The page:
FANC, the Belgian nuclear regulator, recently took two far-reaching decisions. On September 30, FANC accepted the Long Term Operation Action Plan for the two oldest reactors at the Doel nuclear power plant, paving the way for a 10 year lifetime extension.
And on November 17, FANC approved the Safety Case report of Electrabel/Engie. According to FANC, the nuclear operator sufficiently demonstrated that the Doel 3 and Tihange 2 reactors can restart safely. Both reactors have been shut down since March 2014. In the summer of 2012 thousands of cracks were discovered in the reactor vessels.
Lifetime extension Doel 1 and 2
The decision to extend the lifespan of Doel 1 and 2 − the two 40 year old pressurized water reactors (PWR) − was taken in July after long debates in the parliament. The main justification used by Energy Minister Marghem was security of supply. Shortly after the vote in the parliament, this argument was refuted by the federal energy regulator, CREG, and the national grid operator, Elia. Both declared that the security of supply would not be endangered when both reactors were to be decommissioned in 2015.
At the end of September FANC approved Electrabel's LTO Action Plan, which was the last obstacle for plex (lifespan extension). Very remarkable is that several important safety requirements first imposed by FANC as a condition for lifetime extension have been watered down or even disappeared completely from the final action plan. In its original LTO Strategy Note of 2009, the Scientific Council of FANC urged that old reactors were upgraded to the safety level of the newest generation of PWR's, i.e. the EPR. The final LTO Action Plan for Doel 1&2, approved by FANC, urges not more than the safety level of the "most recent Belgian reactors", i.e. the safety level of PWRs from 1985.
The Belgian Stress Tests Action Plan, incorporated in the LTO-revision, also urged the replacement of the reactor pressure vessel heads of Doel 1&2. The approved LTO Action Plan now only asks that the necessity to replace the heads would be examined.
Also the installation of filtered ventilation systems on the reactor buildings of both units was identified as a necessary improvement action for plex. FANC now accepts that these important safety actions are implemented only within five years.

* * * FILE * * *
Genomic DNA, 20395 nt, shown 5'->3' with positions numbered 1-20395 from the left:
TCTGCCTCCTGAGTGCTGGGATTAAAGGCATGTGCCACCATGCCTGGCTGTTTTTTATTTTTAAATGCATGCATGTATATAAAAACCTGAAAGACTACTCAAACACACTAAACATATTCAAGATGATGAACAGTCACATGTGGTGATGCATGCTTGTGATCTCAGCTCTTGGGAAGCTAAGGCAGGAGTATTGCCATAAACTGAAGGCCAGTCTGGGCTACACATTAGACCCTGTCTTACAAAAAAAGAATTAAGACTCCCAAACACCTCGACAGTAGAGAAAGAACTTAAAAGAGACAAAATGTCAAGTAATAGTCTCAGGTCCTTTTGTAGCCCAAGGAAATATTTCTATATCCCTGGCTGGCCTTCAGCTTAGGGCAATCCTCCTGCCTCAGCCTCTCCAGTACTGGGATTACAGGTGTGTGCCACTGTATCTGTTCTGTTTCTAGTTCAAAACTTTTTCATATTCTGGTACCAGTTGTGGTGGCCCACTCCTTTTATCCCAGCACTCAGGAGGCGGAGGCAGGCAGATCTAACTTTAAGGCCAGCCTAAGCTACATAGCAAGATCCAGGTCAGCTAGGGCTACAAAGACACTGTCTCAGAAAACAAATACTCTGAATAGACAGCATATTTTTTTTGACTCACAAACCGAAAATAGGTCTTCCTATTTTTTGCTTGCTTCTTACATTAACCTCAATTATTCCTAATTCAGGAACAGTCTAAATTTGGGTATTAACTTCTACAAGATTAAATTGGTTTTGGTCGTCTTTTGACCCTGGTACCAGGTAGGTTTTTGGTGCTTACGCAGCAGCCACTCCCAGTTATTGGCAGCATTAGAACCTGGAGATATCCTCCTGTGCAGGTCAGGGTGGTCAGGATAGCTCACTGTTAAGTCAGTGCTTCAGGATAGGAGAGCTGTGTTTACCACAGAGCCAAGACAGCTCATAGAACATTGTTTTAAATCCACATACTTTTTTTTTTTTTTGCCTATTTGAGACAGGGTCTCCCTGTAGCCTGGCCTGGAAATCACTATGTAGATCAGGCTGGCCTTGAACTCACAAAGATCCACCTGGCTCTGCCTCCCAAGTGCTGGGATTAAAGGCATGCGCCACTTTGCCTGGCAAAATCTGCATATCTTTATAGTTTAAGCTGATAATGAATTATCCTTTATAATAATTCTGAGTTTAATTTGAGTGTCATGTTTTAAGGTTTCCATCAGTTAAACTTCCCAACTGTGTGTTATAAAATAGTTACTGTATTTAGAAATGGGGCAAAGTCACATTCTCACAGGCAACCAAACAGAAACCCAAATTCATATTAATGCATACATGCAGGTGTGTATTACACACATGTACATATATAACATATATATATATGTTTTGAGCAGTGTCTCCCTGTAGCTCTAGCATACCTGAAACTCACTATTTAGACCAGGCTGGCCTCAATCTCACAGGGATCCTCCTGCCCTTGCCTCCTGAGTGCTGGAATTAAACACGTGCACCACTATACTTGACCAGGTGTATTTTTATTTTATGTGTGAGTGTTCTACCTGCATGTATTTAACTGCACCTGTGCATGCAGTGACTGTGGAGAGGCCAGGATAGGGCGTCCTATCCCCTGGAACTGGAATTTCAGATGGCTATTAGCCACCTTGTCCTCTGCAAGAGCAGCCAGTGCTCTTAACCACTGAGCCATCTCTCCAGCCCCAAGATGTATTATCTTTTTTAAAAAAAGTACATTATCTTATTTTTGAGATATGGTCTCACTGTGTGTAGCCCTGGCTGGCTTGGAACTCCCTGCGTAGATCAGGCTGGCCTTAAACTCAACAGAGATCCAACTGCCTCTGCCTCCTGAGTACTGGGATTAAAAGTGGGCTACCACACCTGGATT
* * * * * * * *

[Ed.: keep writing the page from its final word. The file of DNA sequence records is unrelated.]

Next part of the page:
It became clear that when necessary actions to upgrade the safety of the old reactors were considered to be too expensive for the operator or would endanger the lifetime extension as such, they were weakened or postponed in time.
Doel 1 and 2 and Tihange 1 challenged in court
The decisions to extend the lifetime of Doel 1&2, but also of Tihange 1 (decision taken already in December 2013) were taken without a preceding environmental impact assessment and cross-border public consultation process, as required by the Espoo and Aarhus Conventions and the European Directives.
Greenpeace Belgium therefore filed a legal complaint before the civil court. In July, the court declared itself incompetent to adjudicate because of the principle of separation of powers. Greenpeace appealed and the sentence is now expected in the coming months.
Another complaint was filed before the State Council against the approval by FANC of the LTO Action Plans of Doel 1&2. Greenpeace and Ecopower are also preparing a complaint before the European Commission for an infraction against the EU competition and state aid rules. In order to make the plex of the old units profitable for Electrabel/Engie, the government granted some unjustified benefits to the operator.
Cracked reactors will restart in December
In the summer of 2012, thousands of unexplained hydrogen flakes were detected at the reactor pressure vessels of Doel 3 and Tihange 2, both 1,000 MW PWR's from 1982 and 1983. In May 2013, although the origin of the problem remained unclear and uncertainty existed about the evolution of the cracks, FANC approved the restart of both reactors and imposed some additional tests. In March 2014, the results of these test necessitated once again the shut-down of the reactors.
After the presentation of a report in which the operator demonstrated the integrity of the reactor vessels under continued operation, FANC approved in November 2015 the restart of both reactors. Once again FANC revealed itself as a defender of the health of the nuclear industry, rather than as a watchdog for the safety and health of the public. Three years after the cracks were discovered, there is still not certainty about the cause of the problem or the evolution of it.
Doel and Tihange are situated very close to the cities of Antwerp and Liège. 1.5 million people are living within 30 km from the Doel nuclear plant. Under such circumstances, the restart of both reactors remains more than questionable.
Nuclear phase-out jeopardized but not undone
The decisions to plex the oldest reactors for another 10 years and to restart the two cracked reactors will surely hamper the nuclear phase-out in Belgium. However, the final phase-out date remains 2025. According to the new law, the phase-out calendar is now as follows:
2022 : Doel 3
2023 : Tihange 2
2025 : Doel 1, Doel 2, Doel 4, Tihange 1 and Tihange 4